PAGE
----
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Document Employee Discipline: Don’t Wait Until It’s Too Late

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Foster Swift Employment, Labor & Benefits Quarterly
Winter 2011

Documenting employee discipline is as important from a litigation defense perspective, as is counseling the employee in the first place to try to correct or improve job performance. Documentation confirms the employer’s perspective, and a good counseling form tells the employee what, exactly, was done wrong and what performance improvement is expected.

Holding the face-to-face meeting with the employee is often harder than completing the necessary paperwork. Issuing a warning or performance notice to an employee who is performing poorly can be uncomfortable and even confrontational. Supervisors may be reluctant to put formal counseling or discipline in writing. Delaying or soft-peddling the problem, however, does not help the company prove that there was a problem, and that the employee was aware of it. It also does not help the employee who isn’t performing well to understand the seriousness of the issue.

Some practice pointers to keep in mind are listed below:

  1. Supervisors need to know and enforce basic employer policies regarding employee performance requirements and discipline, including the employer’s policy on workplace conduct, attendance, and productivity (where applicable). Familiarity with the employee’s job description is also important.
  2. Keep the counseling form simple. Typically a one-page form is enough to document the reason for the counseling. While additional disciplinary action may be taken (and listed on the form) pursuant to the company’s policies, the key for documentation purposes is the written document of the problem or infraction itself.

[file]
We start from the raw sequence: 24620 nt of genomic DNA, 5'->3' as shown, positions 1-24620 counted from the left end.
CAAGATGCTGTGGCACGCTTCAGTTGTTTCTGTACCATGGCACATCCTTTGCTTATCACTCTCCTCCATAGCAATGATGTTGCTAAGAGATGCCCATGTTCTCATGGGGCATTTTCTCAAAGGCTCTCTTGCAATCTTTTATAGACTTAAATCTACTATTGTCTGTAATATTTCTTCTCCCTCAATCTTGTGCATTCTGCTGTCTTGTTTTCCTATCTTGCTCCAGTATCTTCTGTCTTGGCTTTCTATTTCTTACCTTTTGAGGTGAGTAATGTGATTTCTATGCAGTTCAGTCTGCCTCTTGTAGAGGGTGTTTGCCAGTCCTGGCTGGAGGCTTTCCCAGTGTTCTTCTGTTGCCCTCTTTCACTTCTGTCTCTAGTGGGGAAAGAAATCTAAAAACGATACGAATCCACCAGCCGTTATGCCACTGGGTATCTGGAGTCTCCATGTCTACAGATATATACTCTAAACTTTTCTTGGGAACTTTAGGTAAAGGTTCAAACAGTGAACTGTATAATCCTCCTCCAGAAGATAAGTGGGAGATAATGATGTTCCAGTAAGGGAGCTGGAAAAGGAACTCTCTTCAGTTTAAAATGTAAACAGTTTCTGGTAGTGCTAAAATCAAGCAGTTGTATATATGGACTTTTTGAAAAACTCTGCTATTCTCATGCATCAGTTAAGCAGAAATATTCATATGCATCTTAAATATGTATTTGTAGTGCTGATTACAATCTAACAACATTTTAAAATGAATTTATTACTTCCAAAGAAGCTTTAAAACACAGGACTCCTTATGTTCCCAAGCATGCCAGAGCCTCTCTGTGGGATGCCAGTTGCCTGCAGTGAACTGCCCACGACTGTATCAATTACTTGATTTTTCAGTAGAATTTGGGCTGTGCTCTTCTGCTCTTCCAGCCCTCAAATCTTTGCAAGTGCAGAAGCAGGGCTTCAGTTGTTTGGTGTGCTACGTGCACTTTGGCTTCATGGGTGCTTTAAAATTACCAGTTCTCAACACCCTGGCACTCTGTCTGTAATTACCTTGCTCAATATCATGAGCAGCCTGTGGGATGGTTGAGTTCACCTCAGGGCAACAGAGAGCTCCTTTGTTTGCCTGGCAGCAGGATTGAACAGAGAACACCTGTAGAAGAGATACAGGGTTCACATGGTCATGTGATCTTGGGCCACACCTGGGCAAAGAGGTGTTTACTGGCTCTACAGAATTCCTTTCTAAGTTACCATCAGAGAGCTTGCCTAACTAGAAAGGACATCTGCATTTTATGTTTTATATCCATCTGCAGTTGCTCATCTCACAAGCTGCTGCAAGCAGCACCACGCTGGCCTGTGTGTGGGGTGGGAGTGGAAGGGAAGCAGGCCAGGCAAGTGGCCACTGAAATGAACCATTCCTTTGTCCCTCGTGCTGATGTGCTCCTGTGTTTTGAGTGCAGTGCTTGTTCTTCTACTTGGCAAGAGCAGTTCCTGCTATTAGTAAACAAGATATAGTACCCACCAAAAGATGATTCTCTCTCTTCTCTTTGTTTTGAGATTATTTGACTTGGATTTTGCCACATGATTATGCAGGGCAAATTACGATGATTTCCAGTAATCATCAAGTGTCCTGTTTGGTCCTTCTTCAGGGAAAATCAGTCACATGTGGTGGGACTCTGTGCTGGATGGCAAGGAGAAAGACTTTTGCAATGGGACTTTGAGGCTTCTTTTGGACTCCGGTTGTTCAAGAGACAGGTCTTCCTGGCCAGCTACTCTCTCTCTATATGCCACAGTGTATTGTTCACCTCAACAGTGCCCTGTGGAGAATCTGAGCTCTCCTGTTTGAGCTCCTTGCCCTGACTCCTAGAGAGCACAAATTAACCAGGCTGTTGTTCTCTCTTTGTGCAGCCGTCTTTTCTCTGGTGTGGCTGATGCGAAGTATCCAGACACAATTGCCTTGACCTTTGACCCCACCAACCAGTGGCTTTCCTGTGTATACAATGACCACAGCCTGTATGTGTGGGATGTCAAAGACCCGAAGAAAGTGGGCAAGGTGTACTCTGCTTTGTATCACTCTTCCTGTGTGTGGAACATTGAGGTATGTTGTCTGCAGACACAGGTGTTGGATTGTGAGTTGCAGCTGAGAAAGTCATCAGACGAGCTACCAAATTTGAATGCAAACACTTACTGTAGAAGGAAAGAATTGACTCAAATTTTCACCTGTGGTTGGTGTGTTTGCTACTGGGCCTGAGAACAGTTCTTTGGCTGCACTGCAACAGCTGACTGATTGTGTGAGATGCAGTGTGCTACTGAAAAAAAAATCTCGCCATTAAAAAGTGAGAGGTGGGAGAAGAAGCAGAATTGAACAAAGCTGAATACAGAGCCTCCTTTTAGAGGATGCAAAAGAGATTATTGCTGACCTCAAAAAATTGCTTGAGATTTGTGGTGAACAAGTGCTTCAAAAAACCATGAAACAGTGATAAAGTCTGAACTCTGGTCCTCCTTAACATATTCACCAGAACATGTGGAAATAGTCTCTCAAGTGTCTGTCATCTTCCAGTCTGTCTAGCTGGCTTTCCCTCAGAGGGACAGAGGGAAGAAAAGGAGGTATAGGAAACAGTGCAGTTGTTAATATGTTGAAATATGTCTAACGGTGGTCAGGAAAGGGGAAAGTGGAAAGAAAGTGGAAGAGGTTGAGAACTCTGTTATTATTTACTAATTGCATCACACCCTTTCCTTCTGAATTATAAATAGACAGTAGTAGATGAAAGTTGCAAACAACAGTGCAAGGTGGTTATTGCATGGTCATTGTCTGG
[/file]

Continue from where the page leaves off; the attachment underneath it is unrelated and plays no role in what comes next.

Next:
3. The written warning information should be specific, stating just objective facts -- dates, times, places of the infraction, a short summary of the problem, and how it is to be remedied.
  4. Some performance failures (attendance, for example) are easier to identify and document than others. If the problem is more subjective (insubordination or other inappropriate conduct), it is still important to document the problem. Keep in mind, however, that these performance problems must be documented with particular clarity and confirm, to the extent possible, that the standard for deciding to issue a counseling statement regarding them is consistent for all supervisors and all employees.
  5. Follow up with further, timely, and cumulative written warnings, as appropriate. For example, if it is the third time the employee has been written up for the same problem, make sure the documentation makes that clear.

An employee warning report doesn’t have to be signed by the employee in order to be placed in the employee’s file. Obtain the signature if possible, but the key is to document that there was a problem, it was discussed with the employee, and when the discussion occurred. If the employee refuses to sign the warning, make a notation that the report was "discussed with employee on [date], but employee refused to sign" on the signature line. Two supervisors should then sign below the notation. Documentation in an administrative file kept separately by supervisory personnel can later be placed in the employee’s personnel file, under limited circumstances, even if the "write up" of the incident is not shared with the employee. Under the Bullard Plawecki Right to Know Act, there is a six month deadline for placing such documentation in an employee’s file.

Too often employers get to the point of terminating an employee, but don’t have documentation to show that they have supportable reasons for doing so. Simply put, if a document records valid and objective information about an employee relating to his/her performance, good or bad, the document should be included in the employee’s personnel file.

Please contact your Foster Swift employment law professional if you have any questions.